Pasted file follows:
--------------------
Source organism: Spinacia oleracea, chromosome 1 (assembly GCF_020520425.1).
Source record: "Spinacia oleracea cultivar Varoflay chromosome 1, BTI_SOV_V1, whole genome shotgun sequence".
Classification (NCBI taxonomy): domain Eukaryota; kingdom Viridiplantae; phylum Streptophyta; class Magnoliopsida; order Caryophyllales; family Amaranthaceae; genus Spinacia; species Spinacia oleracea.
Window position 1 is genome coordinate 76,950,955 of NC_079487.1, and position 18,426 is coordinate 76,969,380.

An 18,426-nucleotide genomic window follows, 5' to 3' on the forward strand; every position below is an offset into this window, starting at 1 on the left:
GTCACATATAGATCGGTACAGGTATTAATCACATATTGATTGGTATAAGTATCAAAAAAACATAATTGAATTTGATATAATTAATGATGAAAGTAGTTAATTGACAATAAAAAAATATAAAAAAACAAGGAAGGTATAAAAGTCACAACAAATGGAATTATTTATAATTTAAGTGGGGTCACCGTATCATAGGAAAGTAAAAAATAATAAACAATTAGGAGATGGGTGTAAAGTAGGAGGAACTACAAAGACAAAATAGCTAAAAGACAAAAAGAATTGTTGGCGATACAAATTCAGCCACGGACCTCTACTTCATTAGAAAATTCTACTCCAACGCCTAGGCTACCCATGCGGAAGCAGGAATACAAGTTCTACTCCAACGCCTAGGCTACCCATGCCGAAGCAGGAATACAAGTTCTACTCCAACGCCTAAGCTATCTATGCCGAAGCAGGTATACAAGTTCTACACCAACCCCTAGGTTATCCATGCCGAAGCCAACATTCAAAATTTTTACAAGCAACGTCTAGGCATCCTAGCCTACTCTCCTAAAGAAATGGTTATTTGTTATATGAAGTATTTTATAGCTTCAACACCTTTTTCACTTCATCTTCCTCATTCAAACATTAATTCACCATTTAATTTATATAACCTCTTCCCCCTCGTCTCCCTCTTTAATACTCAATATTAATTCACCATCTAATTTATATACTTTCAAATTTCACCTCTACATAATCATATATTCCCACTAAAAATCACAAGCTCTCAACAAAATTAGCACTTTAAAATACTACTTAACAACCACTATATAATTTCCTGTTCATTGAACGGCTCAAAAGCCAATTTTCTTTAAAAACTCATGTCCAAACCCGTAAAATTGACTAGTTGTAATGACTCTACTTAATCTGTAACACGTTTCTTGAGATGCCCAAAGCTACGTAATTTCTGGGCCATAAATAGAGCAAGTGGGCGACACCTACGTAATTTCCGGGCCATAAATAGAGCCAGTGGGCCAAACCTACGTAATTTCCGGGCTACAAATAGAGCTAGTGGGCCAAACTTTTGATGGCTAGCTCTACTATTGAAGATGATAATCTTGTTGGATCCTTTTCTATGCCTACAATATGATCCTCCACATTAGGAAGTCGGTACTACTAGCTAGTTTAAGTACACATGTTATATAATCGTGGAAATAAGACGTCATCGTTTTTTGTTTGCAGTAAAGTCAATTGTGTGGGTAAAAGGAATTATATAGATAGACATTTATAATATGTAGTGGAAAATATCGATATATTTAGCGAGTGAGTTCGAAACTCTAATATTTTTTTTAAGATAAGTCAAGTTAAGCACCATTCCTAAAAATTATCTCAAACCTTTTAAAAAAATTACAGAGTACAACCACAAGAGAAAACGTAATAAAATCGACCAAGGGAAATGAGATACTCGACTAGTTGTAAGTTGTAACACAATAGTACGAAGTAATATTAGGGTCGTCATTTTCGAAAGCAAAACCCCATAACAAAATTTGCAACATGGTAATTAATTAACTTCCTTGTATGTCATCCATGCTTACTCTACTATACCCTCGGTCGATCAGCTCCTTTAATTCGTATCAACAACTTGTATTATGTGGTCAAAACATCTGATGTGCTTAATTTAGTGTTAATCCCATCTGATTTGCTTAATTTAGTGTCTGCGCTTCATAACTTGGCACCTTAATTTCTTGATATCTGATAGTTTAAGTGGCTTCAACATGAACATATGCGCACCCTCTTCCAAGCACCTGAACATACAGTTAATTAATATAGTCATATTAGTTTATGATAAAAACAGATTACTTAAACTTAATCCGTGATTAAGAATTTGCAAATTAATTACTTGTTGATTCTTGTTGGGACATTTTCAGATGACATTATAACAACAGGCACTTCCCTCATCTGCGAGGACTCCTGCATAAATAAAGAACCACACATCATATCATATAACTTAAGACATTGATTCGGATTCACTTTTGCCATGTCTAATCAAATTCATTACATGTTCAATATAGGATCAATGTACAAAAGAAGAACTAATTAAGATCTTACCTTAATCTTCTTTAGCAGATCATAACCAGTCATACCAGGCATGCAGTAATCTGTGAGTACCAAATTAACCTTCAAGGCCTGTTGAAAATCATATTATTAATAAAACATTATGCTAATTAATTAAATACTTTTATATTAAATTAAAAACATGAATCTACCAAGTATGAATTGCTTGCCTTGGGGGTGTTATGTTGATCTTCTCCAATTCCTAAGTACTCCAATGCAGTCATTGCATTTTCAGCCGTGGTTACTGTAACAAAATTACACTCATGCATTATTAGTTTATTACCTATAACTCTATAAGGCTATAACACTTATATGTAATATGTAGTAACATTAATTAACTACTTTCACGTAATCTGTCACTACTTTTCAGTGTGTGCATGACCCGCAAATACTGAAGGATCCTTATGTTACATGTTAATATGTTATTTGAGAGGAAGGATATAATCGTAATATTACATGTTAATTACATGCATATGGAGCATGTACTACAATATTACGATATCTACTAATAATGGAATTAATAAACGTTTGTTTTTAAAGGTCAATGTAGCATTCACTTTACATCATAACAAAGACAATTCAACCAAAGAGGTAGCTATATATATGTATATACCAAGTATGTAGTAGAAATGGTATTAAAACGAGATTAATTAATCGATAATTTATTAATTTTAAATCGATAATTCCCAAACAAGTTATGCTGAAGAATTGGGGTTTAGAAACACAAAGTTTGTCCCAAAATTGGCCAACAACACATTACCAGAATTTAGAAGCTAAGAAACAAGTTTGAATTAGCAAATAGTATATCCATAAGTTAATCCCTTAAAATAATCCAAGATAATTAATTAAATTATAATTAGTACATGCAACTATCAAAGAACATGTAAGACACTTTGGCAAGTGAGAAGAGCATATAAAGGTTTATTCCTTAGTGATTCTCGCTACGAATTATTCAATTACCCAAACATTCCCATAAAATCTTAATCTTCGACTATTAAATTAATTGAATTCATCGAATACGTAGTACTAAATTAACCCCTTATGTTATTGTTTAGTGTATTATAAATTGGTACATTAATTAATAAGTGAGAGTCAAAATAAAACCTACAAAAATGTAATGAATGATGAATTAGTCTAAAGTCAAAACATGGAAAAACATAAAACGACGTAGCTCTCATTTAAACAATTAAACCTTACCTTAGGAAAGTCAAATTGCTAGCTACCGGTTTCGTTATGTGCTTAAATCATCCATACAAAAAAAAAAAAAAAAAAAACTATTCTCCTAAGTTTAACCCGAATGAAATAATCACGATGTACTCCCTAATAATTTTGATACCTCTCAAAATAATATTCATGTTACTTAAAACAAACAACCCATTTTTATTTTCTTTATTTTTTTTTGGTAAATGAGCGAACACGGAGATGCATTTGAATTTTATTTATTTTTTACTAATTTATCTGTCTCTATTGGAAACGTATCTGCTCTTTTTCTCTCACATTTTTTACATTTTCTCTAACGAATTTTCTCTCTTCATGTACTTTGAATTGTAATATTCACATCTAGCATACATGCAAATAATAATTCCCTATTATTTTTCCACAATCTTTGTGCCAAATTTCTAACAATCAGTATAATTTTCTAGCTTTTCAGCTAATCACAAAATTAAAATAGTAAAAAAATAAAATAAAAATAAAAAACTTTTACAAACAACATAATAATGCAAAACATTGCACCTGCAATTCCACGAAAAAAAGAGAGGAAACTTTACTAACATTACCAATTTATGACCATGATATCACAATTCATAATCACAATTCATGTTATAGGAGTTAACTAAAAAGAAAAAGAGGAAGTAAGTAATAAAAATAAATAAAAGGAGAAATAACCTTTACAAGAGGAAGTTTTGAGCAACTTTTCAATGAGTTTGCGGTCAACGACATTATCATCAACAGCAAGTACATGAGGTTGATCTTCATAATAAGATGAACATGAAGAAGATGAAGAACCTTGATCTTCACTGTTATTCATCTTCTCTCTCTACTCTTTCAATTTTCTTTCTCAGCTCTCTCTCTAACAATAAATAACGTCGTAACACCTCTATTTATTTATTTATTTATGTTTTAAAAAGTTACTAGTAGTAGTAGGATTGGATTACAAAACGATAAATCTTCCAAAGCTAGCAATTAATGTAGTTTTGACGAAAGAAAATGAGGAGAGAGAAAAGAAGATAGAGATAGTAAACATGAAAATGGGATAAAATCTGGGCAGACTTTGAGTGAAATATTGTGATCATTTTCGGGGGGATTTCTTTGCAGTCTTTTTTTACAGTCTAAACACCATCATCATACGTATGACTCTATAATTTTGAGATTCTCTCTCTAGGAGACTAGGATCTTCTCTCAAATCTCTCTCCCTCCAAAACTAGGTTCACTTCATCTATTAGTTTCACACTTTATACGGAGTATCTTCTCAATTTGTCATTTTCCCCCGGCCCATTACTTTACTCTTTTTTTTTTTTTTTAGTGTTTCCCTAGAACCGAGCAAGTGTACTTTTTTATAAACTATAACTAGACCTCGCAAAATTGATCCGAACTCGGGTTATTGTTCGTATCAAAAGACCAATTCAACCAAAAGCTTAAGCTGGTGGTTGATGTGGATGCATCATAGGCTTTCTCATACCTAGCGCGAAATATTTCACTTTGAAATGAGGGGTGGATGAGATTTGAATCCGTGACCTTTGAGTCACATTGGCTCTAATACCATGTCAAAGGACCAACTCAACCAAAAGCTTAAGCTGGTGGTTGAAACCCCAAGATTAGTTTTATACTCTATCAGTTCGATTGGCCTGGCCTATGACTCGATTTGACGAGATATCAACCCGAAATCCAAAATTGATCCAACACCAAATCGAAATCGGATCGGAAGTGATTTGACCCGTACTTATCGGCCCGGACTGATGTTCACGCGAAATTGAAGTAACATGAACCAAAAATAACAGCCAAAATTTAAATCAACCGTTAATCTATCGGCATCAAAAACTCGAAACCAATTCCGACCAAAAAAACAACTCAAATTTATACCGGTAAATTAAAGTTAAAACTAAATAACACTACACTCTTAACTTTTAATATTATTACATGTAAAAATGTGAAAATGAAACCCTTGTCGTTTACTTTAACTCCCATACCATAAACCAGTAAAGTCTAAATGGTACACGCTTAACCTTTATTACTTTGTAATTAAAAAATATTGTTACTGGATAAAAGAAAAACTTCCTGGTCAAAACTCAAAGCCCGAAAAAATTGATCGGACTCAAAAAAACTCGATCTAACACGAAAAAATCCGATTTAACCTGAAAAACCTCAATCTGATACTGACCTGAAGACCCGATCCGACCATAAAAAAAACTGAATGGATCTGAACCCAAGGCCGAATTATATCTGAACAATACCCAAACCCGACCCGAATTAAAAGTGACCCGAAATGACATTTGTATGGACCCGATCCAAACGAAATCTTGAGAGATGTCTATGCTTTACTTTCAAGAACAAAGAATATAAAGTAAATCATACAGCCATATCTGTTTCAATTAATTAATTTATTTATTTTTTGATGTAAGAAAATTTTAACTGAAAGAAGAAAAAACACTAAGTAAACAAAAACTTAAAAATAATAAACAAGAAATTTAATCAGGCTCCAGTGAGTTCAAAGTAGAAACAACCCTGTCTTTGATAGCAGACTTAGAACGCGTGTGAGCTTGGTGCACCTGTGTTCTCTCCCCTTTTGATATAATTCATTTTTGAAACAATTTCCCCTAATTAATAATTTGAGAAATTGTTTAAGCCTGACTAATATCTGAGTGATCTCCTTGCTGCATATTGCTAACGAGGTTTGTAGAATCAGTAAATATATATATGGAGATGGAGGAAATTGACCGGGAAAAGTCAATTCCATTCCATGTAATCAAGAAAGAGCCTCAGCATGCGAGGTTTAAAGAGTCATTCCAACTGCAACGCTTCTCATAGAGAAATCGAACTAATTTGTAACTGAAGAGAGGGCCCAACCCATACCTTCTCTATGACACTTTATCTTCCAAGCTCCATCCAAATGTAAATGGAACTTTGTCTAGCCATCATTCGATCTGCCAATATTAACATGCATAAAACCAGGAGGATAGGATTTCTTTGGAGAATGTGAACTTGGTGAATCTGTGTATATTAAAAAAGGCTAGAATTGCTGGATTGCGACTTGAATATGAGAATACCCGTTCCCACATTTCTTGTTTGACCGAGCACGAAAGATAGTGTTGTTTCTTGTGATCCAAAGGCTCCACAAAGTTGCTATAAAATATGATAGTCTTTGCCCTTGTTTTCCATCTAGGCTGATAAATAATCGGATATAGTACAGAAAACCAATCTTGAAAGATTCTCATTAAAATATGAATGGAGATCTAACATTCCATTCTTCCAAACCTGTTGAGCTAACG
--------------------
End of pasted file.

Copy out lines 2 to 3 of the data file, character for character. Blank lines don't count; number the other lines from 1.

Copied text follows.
Source record: "Spinacia oleracea cultivar Varoflay chromosome 1, BTI_SOV_V1, whole genome shotgun sequence".
Classification (NCBI taxonomy): domain Eukaryota; kingdom Viridiplantae; phylum Streptophyta; class Magnoliopsida; order Caryophyllales; family Amaranthaceae; genus Spinacia; species Spinacia oleracea.